Goshen News, Goshen, IN

Local News

July 31, 2013

Annual retreat finds city departments looking for more employees

GOSHEN — The Goshen City Council met with city department heads Tuesday afternoon for the council’s annual retreat, and while numerous subjects were touched on over the course of the nearly four-hour meeting, perhaps the most prevalent was the call for more employees.

The past few years have not been easy for city government, with events such as the recession that reared its head in 2008 coupled with state-mandated property tax caps combining to deal a dramatic blow to the city’s coffers.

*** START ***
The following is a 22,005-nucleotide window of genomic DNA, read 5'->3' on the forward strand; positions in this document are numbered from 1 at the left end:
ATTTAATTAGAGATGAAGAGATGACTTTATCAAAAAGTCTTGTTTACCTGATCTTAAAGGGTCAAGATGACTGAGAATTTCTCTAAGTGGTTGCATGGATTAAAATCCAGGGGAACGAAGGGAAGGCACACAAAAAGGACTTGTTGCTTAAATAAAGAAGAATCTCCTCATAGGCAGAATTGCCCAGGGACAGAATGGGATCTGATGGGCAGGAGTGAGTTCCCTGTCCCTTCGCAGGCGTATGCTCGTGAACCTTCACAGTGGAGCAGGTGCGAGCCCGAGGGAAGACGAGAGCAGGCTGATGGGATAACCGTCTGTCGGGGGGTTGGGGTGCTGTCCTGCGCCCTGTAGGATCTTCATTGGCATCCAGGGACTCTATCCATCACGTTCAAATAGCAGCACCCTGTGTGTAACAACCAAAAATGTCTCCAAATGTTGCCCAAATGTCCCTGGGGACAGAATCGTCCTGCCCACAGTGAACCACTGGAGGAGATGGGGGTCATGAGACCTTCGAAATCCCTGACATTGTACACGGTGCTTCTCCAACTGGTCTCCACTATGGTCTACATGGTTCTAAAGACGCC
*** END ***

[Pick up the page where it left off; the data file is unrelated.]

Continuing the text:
In reaction to that sudden loss in revenue, city department heads were quickly called to reign in spending and do what they could with budgets significantly smaller than in previous years. In many cases, that meant the loss of employees or the decision not to fill vacant positions.

On Tuesday, numerous city department heads and representatives went before the council to provide summaries of what they would like to see for their departments in 2013 and 2014. For many, those summaries included often passionate appeals for more manpower.

City police

Goshen Police Chief Wade Branson was among the first to appeal for additional employees, noting that while he has done what he could to cut costs and manpower over the past couple of years, those cuts — coupled with a growing city population and significantly increased calls for service — are beginning to take their toll.